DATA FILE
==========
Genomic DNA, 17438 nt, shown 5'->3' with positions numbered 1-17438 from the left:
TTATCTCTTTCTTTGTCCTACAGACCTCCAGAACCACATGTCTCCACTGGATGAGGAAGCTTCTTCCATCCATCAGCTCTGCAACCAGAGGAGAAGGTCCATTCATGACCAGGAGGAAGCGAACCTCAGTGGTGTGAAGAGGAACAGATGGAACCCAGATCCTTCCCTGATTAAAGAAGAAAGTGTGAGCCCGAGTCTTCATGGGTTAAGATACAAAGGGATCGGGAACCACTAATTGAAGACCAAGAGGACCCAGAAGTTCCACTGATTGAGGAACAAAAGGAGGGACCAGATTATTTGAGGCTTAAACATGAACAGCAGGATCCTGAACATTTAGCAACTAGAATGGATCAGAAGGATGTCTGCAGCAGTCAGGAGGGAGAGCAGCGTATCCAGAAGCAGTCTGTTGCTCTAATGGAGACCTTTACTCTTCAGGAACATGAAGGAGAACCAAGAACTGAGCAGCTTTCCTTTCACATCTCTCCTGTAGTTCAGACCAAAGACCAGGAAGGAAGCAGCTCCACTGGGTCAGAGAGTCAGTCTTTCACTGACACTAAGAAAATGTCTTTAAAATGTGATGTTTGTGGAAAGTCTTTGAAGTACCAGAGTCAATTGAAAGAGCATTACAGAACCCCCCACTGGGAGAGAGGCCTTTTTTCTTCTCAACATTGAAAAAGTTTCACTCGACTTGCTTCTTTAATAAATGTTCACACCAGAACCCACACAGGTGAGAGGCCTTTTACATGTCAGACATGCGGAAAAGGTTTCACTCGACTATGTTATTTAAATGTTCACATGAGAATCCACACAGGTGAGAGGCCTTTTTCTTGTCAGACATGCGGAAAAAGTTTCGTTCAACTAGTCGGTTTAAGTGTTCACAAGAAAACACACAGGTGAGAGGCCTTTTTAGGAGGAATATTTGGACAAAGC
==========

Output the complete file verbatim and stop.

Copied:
Genomic DNA, 17438 nt, shown 5'->3' with positions numbered 1-17438 from the left:
TTATCTCTTTCTTTGTCCTACAGACCTCCAGAACCACATGTCTCCACTGGATGAGGAAGCTTCTTCCATCCATCAGCTCTGCAACCAGAGGAGAAGGTCCATTCATGACCAGGAGGAAGCGAACCTCAGTGGTGTGAAGAGGAACAGATGGAACCCAGATCCTTCCCTGATTAAAGAAGAAAGTGTGAGCCCGAGTCTTCATGGGTTAAGATACAAAGGGATCGGGAACCACTAATTGAAGACCAAGAGGACCCAGAAGTTCCACTGATTGAGGAACAAAAGGAGGGACCAGATTATTTGAGGCTTAAACATGAACAGCAGGATCCTGAACATTTAGCAACTAGAATGGATCAGAAGGATGTCTGCAGCAGTCAGGAGGGAGAGCAGCGTATCCAGAAGCAGTCTGTTGCTCTAATGGAGACCTTTACTCTTCAGGAACATGAAGGAGAACCAAGAACTGAGCAGCTTTCCTTTCACATCTCTCCTGTAGTTCAGACCAAAGACCAGGAAGGAAGCAGCTCCACTGGGTCAGAGAGTCAGTCTTTCACTGACACTAAGAAAATGTCTTTAAAATGTGATGTTTGTGGAAAGTCTTTGAAGTACCAGAGTCAATTGAAAGAGCATTACAGAACCCCCCACTGGGAGAGAGGCCTTTTTTCTTCTCAACATTGAAAAAGTTTCACTCGACTTGCTTCTTTAATAAATGTTCACACCAGAACCCACACAGGTGAGAGGCCTTTTACATGTCAGACATGCGGAAAAGGTTTCACTCGACTATGTTATTTAAATGTTCACATGAGAATCCACACAGGTGAGAGGCCTTTTTCTTGTCAGACATGCGGAAAAAGTTTCGTTCAACTAGTCGGTTTAAGTGTTCACAAGAAAACACACAGGTGAGAGGCCTTTTTAGGAGGAATATTTGGACAAAGC